Angelina Jolie talks 'Maleficent,' charity work and being a role model

Liz Braun, QMI Agency

, Last Updated: 11:24 AM ET

Elle Fanning offers this excellent description of what it's like to be around Angelina Jolie, her co-star in the new movie Maleficent: "People see on the outside that sort of intensity she has in photographs and on red carpets, and that kind of like, force around her, but then you meet her, and she's just a girl, in a way.

"And we would just talk about normal girl things, like prom, and you get to see her sensitivity — all her kids were on set, and she was so playful … For me to see that, it was so opposite to what I thought she'd be, like a god or something."

Jolie, 38, is here to promote Maleficent, the highly anticipated Disney film about the vengeful fairy (Jolie) who curses the princess (Fanning) in Sleeping Beauty. Maleficent is brought to life by the actress in a story that shows how betrayal hardens the heart. And how love restores it.

The movie opens Friday and has an impressive cast that includes Imelda Staunton, Sam Riley and Sharlto Copley.

One of the big attractions of Maleficent, says Jolie, was making a movie her children could see. "And the artist in me felt it's good to do something bold every once in a while, that you're not comfortable with. I was a bit nervous to take her on," she says of the character. "I don't have a big theatre voice. I don't do things that are kind of comedic. This is such a crazy idea — I'm a fairy! I'd come home, 'How was your day honey?' — I was a fairy," she jokes.

"But somehow it's great to jump into things you're unsure of and it's a little scary."

Maleficent was a bit of a family affair for Jolie, in that her daughter Vivienne, now five, appears briefly as a toddler Aurora. That was casting born of necessity, as the little girl wasn't afraid of Maleficent, knowing it was mommy in there under the makeup and scary costumes.

Other children were reduced to tears by the sight of the character.

"Brad (Pitt) and I never wanted our kids to be actors," says Jolie of Vivienne's participation, "but we also want them to be around film and be part of mummy and daddy's life, not to have it kept from them, either. Just to have a good healthy relationship with it."

And if some of them do choose acting one day?

"I would only ask that that not be the centre of their lives, that it's one aspect, but that they also do many other things with their lives and are involved in many other things, because I don't think it's a healthy focus as the centre of your life."

No one could ever accuse Jolie of making acting the centre of her life. A writer and director as well as the Oscar winning star of such films as Girl, Interrupted, The Changeling, A Mighty Heart, Mr & Mrs. Smith, and Wanted, Jolie is also known for her tireless humanitarian work. As a Goodwill Ambassador for the United Nations High Commissioner for Refugees, she has visited every corner of the planet to advocate for those displaced by war and natural disaster. Jolie and Brad Pitt, themselves the parents of six children, donate time and money to charities that benefit children all over the world and to various other environmental and social causes. Jolie has received several honours for her charitable efforts, including the Global Humanitarian Action Award.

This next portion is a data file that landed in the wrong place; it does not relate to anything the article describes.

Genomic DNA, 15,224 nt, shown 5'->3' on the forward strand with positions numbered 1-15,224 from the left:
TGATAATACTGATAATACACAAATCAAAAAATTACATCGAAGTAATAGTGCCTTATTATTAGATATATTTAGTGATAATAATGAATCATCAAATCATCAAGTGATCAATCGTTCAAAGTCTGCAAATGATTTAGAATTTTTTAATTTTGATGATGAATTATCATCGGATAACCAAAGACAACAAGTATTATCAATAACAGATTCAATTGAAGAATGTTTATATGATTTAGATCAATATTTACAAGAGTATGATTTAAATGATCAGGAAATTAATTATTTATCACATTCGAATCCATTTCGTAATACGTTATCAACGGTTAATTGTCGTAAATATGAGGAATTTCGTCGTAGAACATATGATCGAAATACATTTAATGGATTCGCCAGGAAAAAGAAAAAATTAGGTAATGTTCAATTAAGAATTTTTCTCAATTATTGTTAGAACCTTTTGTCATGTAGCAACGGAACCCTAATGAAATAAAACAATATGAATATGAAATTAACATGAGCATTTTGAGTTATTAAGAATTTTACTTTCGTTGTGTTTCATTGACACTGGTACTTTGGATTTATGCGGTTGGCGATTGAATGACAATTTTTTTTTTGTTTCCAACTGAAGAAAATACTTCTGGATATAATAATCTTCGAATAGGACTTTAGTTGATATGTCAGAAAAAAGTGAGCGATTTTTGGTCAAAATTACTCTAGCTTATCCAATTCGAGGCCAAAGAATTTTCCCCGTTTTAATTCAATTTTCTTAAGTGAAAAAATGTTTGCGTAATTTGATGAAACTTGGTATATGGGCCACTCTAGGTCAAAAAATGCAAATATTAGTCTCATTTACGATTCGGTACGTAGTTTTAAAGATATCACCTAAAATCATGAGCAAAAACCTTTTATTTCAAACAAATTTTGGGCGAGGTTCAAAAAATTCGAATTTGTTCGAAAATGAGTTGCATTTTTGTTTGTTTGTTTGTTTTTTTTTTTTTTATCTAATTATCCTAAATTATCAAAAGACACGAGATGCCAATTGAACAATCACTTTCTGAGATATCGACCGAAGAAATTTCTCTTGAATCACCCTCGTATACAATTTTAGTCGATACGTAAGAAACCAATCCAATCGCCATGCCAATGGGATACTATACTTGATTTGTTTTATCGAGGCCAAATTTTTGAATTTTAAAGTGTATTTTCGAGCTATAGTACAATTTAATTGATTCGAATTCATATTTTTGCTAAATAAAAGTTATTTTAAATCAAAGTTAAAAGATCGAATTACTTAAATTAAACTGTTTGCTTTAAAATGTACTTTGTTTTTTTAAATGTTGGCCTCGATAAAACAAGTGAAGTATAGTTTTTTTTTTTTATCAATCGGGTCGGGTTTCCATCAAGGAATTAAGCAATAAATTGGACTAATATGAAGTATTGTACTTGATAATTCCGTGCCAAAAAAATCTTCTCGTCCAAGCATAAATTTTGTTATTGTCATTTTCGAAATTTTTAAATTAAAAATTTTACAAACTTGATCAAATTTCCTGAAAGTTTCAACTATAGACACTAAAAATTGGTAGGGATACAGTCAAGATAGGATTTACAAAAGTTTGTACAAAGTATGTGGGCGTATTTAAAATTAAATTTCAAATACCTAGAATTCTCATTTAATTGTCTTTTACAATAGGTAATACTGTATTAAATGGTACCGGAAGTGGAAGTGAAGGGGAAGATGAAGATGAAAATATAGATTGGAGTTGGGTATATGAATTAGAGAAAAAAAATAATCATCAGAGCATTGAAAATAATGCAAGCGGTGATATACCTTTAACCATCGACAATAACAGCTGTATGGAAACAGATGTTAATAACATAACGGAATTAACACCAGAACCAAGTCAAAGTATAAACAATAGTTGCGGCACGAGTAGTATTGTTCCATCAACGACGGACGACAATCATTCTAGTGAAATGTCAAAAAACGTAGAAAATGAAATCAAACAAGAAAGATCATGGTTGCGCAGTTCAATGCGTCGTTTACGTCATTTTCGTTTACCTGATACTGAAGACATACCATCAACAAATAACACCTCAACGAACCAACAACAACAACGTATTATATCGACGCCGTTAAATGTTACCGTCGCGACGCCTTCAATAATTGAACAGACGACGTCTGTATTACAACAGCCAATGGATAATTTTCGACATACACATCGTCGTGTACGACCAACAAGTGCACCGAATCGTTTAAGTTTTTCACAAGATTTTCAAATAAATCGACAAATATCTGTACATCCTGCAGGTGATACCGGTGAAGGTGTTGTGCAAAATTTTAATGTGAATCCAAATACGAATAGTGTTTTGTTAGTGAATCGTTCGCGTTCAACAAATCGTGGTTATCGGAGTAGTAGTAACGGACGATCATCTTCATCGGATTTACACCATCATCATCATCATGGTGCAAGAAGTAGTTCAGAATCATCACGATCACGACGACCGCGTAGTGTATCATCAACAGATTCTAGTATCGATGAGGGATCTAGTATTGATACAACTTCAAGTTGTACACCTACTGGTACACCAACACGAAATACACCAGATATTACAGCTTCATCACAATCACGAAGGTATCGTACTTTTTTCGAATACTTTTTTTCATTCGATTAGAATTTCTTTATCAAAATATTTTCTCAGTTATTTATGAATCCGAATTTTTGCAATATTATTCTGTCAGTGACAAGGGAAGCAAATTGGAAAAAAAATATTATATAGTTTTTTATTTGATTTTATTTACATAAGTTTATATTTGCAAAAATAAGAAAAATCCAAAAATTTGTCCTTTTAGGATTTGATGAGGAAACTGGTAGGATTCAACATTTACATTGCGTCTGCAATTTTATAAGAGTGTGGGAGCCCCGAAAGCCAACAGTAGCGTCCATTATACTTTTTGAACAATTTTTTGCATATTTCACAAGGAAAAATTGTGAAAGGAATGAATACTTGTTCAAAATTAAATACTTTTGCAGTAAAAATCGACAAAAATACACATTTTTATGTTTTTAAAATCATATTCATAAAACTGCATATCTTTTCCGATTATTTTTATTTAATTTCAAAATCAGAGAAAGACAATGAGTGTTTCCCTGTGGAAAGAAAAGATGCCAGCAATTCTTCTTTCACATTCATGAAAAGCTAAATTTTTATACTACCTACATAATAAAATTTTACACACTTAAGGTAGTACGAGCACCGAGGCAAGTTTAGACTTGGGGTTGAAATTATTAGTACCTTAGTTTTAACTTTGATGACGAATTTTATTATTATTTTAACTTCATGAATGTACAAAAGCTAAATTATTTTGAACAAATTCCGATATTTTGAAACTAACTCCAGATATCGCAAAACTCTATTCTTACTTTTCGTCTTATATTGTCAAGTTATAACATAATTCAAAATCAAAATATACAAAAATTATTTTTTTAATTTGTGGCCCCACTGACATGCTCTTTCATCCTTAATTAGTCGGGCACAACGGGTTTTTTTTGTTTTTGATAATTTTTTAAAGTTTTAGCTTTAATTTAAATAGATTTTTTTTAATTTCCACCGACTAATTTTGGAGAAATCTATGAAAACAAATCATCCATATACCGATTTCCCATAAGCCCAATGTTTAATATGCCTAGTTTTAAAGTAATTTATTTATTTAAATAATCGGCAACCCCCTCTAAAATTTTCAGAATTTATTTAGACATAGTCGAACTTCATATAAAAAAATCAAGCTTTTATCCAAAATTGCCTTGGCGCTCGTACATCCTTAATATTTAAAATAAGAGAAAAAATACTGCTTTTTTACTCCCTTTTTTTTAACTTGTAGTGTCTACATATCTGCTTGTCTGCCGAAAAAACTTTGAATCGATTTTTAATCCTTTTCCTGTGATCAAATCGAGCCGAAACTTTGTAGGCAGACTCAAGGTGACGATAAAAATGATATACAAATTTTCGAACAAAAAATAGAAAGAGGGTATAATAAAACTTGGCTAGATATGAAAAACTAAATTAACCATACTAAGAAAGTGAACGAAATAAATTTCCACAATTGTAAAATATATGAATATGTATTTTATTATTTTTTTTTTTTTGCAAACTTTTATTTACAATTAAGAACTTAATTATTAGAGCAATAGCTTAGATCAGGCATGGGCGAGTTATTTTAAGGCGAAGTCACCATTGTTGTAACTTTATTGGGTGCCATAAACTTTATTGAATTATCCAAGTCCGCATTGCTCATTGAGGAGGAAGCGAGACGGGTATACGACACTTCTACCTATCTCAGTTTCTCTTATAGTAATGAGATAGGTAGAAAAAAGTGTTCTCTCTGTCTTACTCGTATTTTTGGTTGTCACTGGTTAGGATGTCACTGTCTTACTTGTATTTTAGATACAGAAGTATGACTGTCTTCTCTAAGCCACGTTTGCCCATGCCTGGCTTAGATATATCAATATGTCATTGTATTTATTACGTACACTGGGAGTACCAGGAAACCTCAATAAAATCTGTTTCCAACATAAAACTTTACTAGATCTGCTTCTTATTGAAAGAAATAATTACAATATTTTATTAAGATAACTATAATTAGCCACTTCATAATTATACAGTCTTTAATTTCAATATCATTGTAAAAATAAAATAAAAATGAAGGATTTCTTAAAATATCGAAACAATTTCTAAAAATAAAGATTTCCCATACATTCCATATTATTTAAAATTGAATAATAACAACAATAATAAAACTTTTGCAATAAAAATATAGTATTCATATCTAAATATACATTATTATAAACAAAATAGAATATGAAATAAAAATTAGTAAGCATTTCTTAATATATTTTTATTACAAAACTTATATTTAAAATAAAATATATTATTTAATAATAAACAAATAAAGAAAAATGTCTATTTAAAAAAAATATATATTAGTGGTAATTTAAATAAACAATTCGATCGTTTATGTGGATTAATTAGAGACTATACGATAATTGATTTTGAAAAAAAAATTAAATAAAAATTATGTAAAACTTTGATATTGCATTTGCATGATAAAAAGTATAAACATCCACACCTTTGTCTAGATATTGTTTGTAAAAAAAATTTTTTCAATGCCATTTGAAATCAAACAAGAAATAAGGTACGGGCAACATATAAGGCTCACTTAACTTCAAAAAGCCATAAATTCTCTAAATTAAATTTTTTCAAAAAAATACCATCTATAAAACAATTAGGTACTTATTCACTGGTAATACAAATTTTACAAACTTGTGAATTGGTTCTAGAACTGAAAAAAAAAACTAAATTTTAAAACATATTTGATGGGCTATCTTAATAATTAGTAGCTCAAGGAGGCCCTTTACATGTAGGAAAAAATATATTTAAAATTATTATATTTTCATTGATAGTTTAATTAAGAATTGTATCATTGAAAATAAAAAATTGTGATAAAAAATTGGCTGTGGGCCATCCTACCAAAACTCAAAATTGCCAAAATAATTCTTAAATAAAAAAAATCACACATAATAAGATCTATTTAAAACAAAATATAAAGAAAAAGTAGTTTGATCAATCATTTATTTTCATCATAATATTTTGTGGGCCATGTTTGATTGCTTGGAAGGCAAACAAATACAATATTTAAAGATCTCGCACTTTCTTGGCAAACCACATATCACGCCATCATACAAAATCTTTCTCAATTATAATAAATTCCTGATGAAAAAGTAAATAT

On the work front, Jolie recently directed her second feature, Unbroken, a film about Olympic athlete Louis Zamperini. Zamperini survived a plane crash and six weeks at sea on a life raft during WWII, only to then be taken prisoner by the Japanese. The movie will open later this year.

The 97-year-old Zamperini turned out to be Jolie's neighbour, "So I can stand on my roof with a pair of binoculars and wave at him," she jokes. "He's one of the most extraordinary people I've ever met."

Making Unbroken was daunting, says Jolie, prompting a reporter to ask the actress how she juggles all her work and parenting, too.

Jolie says, "I'm not a single mom with two jobs trying to get by every day. I have much more support than most women around this world, and I have the financial means to have home, and help with care and food, so I don't consider it a challenge."

She was able to have her kids with her almost every day on set for Maleficent.

"I actually feel that women in my position, when we have all at our disposal to help us, shouldn't complain when we consider all of the people who are really struggling, don't have the financial means, don't have the support. Many people are single, raising children," she says. "That's hard."

Twitter: @LizBraunSun

liz.braun@sunmedia.ca

 


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